Patrick is another of the railroad towns. And in this case, was named for
railroad executive John T. Patrick. Mr. Patrick is not only contributed to the
founding of Patrick, but is also responsible for Southern Pines, Pinehurst, and
Chimney Rock, North Carolina, and chiefly responsible for the road that became
Highway 74 in North Carolina.
One of the most interesting stories in Patrick's growth was the installation of the new town well. In 1967, engineers hired to do the job became very discouraged after drilling 5 wells to no avail. W.C. Ruthven, the Town Clerk and Treasurer, recommended they contact Willie F. Griggs. Willie took them to a spot on the edge of town, broke off a twig he used as a divining rod and began searching. When the rod began to twitch, he told the engineers "dig here", and continued to tell them how deep they would find water and how deep there would be an underground stream. He was not wrong on any account. The new town well provides the 368 Patrick residents with 100 gallons of water per minute and can easily pump 125 gallons, if needed.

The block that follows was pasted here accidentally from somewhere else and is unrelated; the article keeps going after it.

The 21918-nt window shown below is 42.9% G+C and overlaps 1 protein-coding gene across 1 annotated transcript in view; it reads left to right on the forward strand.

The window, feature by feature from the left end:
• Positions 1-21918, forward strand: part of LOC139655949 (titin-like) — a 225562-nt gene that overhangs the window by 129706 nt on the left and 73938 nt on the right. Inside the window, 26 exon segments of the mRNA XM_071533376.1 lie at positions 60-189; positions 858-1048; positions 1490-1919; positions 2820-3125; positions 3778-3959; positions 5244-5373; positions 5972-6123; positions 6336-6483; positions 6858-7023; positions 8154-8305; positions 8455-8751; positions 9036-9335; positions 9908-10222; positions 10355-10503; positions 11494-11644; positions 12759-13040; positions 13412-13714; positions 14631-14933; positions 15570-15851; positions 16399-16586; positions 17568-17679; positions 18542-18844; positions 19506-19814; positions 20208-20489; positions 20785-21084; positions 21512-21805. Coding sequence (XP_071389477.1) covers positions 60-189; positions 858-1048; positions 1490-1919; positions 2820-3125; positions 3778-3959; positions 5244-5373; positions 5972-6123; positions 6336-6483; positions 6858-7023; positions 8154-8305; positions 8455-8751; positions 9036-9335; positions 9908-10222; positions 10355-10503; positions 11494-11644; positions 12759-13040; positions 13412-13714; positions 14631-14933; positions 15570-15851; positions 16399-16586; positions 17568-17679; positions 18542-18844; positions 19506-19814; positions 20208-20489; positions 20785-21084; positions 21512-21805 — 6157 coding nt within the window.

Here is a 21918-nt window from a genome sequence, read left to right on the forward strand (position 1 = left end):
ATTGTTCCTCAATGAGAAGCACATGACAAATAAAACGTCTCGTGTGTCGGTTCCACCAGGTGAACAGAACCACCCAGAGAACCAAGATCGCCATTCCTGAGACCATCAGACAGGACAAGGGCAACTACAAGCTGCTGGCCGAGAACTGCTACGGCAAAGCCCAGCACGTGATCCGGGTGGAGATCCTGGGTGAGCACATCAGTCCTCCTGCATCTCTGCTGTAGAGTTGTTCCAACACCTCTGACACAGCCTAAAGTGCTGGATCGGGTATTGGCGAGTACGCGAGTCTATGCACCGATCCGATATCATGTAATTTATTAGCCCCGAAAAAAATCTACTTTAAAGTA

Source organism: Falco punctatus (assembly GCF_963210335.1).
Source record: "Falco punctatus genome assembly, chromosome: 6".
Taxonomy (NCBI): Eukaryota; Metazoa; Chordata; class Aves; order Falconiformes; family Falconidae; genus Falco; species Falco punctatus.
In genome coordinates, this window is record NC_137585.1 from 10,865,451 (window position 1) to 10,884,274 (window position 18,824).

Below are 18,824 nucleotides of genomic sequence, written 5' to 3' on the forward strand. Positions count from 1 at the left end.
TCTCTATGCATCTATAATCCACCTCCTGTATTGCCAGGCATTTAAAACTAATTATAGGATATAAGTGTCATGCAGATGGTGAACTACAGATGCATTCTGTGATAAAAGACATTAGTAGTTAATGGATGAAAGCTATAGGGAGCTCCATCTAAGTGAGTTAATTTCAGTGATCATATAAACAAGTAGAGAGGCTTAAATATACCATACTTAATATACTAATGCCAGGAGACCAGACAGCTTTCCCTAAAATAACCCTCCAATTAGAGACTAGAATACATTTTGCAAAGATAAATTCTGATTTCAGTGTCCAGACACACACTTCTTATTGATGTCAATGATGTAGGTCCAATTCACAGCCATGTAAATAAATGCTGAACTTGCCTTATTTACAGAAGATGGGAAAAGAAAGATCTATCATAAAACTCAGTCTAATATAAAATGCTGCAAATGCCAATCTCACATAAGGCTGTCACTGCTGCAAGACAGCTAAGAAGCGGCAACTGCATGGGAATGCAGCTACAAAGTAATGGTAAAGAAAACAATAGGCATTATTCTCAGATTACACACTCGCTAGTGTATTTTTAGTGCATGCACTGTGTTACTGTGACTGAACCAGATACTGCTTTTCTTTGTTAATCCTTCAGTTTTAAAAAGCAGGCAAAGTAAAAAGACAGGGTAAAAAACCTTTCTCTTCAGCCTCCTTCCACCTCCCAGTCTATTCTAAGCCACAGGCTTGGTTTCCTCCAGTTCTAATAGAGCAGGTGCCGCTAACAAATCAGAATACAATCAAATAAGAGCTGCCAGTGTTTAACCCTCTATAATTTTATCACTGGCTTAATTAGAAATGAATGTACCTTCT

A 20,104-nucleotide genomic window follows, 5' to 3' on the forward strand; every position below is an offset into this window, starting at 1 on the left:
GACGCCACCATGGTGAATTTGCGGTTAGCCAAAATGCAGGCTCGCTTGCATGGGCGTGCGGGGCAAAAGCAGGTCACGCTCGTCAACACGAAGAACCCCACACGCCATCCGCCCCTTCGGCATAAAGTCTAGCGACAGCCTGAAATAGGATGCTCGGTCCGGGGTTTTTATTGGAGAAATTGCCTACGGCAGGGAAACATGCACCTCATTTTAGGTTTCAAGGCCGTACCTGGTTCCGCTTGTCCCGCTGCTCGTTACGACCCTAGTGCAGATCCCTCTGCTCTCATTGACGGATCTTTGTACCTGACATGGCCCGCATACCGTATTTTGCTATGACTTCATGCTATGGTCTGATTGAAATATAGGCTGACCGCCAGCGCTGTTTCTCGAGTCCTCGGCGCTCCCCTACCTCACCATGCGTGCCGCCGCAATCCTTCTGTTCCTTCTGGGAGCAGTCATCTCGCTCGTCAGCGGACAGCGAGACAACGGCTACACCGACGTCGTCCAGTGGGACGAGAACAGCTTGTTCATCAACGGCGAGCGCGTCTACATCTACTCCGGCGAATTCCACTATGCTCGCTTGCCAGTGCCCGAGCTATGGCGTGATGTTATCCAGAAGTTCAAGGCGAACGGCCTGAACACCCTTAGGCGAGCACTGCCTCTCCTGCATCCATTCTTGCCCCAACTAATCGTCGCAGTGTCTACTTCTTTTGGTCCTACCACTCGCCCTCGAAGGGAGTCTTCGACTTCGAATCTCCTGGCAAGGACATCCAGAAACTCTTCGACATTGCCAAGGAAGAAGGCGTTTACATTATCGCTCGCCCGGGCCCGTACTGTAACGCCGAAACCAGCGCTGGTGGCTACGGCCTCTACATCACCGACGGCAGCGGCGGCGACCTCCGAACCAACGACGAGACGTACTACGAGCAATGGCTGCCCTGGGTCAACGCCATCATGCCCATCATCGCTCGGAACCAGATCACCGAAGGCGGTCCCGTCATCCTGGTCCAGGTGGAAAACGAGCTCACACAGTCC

Since 50% of the citizens are retired, recreation could be a problem, but not in Patrick. The town is bounded by 95,000 acres of land owned mostly by the United States Government. The land is leased to the South Carolina State Commission of Forestry, which has planted native pine throughout the sandhills. Lakes have been created making fishing good and dove and deer hunting are annual events. Patrick Major W.C. Hoffman says not only "Patrick is a wonderful place to live", but also it's "God's country".
At the base if the Town Clock the following information is given: